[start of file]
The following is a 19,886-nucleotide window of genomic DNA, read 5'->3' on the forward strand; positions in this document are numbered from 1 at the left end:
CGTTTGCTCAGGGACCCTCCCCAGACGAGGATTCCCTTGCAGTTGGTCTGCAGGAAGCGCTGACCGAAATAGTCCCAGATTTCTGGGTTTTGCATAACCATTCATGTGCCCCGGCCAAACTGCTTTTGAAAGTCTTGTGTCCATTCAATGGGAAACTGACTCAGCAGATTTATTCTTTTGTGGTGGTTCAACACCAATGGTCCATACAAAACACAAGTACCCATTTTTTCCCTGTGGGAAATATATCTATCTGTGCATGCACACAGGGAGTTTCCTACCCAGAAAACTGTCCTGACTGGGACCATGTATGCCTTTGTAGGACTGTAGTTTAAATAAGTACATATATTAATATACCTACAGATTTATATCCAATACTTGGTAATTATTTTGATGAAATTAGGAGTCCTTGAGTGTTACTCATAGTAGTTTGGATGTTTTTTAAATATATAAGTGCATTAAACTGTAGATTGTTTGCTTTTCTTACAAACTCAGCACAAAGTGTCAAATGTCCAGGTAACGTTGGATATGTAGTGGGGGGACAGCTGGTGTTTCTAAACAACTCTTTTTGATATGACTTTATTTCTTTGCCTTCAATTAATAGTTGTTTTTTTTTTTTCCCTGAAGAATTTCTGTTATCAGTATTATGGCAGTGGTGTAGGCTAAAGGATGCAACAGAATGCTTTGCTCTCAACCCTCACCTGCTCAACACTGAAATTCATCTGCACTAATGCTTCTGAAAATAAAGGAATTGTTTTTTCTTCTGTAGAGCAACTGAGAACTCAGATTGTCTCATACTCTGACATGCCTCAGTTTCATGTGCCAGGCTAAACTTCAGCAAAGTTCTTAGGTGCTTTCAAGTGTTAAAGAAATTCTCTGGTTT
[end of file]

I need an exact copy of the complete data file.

The following is a 19,886-nucleotide window of genomic DNA, read 5'->3' on the forward strand; positions in this document are numbered from 1 at the left end:
CGTTTGCTCAGGGACCCTCCCCAGACGAGGATTCCCTTGCAGTTGGTCTGCAGGAAGCGCTGACCGAAATAGTCCCAGATTTCTGGGTTTTGCATAACCATTCATGTGCCCCGGCCAAACTGCTTTTGAAAGTCTTGTGTCCATTCAATGGGAAACTGACTCAGCAGATTTATTCTTTTGTGGTGGTTCAACACCAATGGTCCATACAAAACACAAGTACCCATTTTTTCCCTGTGGGAAATATATCTATCTGTGCATGCACACAGGGAGTTTCCTACCCAGAAAACTGTCCTGACTGGGACCATGTATGCCTTTGTAGGACTGTAGTTTAAATAAGTACATATATTAATATACCTACAGATTTATATCCAATACTTGGTAATTATTTTGATGAAATTAGGAGTCCTTGAGTGTTACTCATAGTAGTTTGGATGTTTTTTAAATATATAAGTGCATTAAACTGTAGATTGTTTGCTTTTCTTACAAACTCAGCACAAAGTGTCAAATGTCCAGGTAACGTTGGATATGTAGTGGGGGGACAGCTGGTGTTTCTAAACAACTCTTTTTGATATGACTTTATTTCTTTGCCTTCAATTAATAGTTGTTTTTTTTTTTTCCCTGAAGAATTTCTGTTATCAGTATTATGGCAGTGGTGTAGGCTAAAGGATGCAACAGAATGCTTTGCTCTCAACCCTCACCTGCTCAACACTGAAATTCATCTGCACTAATGCTTCTGAAAATAAAGGAATTGTTTTTTCTTCTGTAGAGCAACTGAGAACTCAGATTGTCTCATACTCTGACATGCCTCAGTTTCATGTGCCAGGCTAAACTTCAGCAAAGTTCTTAGGTGCTTTCAAGTGTTAAAGAAATTCTCTGGTTT